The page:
• Vinisha Jain, Damini Chouhan

Ramesh Kymal v M/s Siemens Gamesa Renewable Power: Quandary of Section 10A

[Vinisha and Damini are students at Institute of Law, Nirma University.]

As an uninvited guest, the COVID-19 pandemic created a huge roadblock in achieving the objectives outlined in the Insolvency and Bankruptcy Code 2016 (Code). To smoothen this path, several changes had been made and one such key change was the insertion of Section 10A into the Code. The rationale behind this insertion was to prevent businesses from the aftershock of the nationwide lockdown. The government believed that by suspending the applicability of Sections 7, 9, and 10 in the matter of defaults occurring on or after 25 March 2020, it would be able to paddle the tumbling corporate debtors (CDs) through this global catastrophe. However, though it was a sigh of relief for the CDs, it left the creditors high and dry. The recent case of Ramesh Kymal v Siemens Gamesa Renewable Power Private Limited, 2021 (Ramesh Kymal) aptly depicts how Section 10A is asymmetrical and inadvertent towards creditors.

The Tale in a Nutshell

The Supreme Court has given the final word on Section 10A in the case of Ramesh Kymal, wherein the appellant was an operational creditor (OC) and a former employee of the respondent company. The appellant handed in his resignation on 21 January 2020 and claimed the dues owed to him. He was required to complete a notice period of 60 days and he agreed to continue in his position till 30 April 2020, although the notice period ended on 23 March 2020. The respondent company failed to pay the due amount on 30 April 2020 and the appellant accordingly filed an application under Section 9(1) of the Code for initiation of the corporate insolvency resolution process (CIRP) on that date. The application was dismissed by NCLT pursuant to Section 10A that was applicable with a retrospective effect from 25 March 2020. The issues before the court included the validity of the retrospective effect of Section 10A and its applicability to this particular case. The Supreme Court ruled that the demand date was 30 April 2020, as on this date the demand notice was delivered by the appellant to the respondent. Appellant’s contention that the actual date of default ought to be 23 March 2020 was rejected on the basis of a strict interpretation of Section 8(1). The said provision requires an OC to deliver a demand notice to the CD asking for repayment of operational debt. In the opinion of the bench, the retrospective construction of Section 10A was construed to be in harmony with the proviso and the legislative intent behind its introduction in the Code. Further, the purpose of Section 10A was reiterated multiple times which is to prevent corporate debtors from being pushed into insolvency proceedings due to economic stress caused by the pandemic. The Supreme Court, therefore, dismissed the appellant’s application and upheld the NCLAT’s judgment that Section 10A was applicable to the default in the impugned case.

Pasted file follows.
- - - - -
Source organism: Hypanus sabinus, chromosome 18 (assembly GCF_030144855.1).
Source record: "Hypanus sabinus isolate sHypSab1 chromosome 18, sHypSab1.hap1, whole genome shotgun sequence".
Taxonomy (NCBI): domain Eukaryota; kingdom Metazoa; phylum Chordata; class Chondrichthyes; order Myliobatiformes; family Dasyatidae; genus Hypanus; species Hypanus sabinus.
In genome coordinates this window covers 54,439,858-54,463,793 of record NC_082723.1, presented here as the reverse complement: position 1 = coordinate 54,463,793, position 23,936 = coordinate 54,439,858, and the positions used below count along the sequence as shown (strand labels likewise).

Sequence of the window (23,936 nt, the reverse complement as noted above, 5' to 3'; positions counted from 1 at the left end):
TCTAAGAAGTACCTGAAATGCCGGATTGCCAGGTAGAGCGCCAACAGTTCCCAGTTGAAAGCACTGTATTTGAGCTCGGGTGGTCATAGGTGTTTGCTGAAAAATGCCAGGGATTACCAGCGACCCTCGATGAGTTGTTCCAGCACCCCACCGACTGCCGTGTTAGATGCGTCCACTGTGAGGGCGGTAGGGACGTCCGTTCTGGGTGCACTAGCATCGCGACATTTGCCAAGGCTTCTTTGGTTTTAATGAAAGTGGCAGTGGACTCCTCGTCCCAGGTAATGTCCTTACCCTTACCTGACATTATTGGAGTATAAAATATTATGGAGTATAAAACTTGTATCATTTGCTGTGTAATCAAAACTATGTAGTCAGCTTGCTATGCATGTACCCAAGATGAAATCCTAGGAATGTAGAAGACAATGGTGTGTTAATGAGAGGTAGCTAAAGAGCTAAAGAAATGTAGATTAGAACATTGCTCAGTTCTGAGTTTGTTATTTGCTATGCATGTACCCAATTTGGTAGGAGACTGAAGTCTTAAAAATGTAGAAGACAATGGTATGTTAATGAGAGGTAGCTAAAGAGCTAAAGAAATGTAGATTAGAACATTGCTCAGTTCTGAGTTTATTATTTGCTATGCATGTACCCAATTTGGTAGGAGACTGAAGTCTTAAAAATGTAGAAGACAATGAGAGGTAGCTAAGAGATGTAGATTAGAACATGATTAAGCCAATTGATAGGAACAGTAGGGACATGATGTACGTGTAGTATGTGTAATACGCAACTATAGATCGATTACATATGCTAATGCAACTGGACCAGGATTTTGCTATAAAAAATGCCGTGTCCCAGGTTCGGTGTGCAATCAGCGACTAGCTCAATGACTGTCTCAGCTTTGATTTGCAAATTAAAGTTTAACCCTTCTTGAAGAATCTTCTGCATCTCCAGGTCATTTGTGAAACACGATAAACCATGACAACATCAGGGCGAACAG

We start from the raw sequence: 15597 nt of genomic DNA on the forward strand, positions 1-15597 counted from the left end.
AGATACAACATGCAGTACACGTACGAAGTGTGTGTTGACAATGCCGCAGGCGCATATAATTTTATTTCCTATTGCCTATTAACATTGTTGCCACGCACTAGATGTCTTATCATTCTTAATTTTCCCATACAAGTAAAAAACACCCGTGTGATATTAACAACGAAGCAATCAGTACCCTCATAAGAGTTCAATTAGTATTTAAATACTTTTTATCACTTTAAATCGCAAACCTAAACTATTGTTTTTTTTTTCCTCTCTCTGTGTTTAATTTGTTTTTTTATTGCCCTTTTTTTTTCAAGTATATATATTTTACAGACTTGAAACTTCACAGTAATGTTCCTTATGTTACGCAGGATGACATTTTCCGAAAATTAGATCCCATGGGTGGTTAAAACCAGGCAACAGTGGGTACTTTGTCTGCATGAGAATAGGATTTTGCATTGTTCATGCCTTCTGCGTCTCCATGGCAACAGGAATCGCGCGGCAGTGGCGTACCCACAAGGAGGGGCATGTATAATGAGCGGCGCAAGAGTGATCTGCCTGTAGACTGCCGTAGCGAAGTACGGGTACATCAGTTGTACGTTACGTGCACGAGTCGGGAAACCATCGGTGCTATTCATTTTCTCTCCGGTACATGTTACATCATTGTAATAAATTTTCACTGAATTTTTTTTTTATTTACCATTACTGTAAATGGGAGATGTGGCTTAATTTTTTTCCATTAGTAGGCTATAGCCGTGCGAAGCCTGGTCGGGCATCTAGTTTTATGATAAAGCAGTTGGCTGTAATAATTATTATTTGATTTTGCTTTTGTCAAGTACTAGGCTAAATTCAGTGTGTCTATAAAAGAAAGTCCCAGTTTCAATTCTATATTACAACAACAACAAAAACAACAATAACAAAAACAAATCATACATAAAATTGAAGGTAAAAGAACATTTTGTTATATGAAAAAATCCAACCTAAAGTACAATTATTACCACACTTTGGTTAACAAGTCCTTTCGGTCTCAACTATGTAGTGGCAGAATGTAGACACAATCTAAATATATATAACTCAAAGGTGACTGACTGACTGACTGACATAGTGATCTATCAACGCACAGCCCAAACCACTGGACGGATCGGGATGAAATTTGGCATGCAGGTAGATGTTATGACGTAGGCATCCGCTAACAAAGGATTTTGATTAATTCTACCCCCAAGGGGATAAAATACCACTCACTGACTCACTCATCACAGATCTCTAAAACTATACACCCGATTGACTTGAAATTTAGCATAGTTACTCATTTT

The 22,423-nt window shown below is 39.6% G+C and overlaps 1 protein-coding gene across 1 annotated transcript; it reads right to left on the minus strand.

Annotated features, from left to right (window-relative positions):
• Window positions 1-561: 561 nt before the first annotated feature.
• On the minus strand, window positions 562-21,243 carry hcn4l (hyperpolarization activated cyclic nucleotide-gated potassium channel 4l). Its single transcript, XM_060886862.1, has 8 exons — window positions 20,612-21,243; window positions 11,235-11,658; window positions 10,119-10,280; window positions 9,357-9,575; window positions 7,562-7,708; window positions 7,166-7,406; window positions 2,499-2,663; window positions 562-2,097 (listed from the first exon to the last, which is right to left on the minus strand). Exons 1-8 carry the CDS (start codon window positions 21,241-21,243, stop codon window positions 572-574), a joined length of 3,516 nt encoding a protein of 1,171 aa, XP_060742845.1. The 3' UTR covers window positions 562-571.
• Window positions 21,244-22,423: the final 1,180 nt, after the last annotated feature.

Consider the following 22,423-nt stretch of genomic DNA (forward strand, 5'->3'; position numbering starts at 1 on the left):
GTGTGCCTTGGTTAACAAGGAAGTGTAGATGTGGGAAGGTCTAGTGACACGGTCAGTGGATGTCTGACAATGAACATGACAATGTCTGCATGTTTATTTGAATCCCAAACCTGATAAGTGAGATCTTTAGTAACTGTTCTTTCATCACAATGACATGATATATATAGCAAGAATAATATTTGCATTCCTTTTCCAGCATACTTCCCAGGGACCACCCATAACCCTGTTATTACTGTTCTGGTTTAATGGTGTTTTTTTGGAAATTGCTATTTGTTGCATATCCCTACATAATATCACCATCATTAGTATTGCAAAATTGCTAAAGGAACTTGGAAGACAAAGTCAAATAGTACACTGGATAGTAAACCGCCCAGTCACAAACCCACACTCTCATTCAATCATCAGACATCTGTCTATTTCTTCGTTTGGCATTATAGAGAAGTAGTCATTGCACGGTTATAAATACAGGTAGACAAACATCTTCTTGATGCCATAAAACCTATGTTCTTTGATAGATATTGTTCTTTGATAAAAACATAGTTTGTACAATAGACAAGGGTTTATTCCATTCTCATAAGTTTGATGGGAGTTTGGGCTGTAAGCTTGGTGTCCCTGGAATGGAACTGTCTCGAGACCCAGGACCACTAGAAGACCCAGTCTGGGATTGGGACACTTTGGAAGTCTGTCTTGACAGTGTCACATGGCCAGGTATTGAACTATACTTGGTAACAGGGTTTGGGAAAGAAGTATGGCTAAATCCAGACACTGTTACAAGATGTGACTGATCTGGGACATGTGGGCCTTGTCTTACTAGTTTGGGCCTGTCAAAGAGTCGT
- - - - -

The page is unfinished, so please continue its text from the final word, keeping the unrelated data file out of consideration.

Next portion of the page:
Through this judgment, the Supreme Court has created a labyrinth of paradoxical interpretations.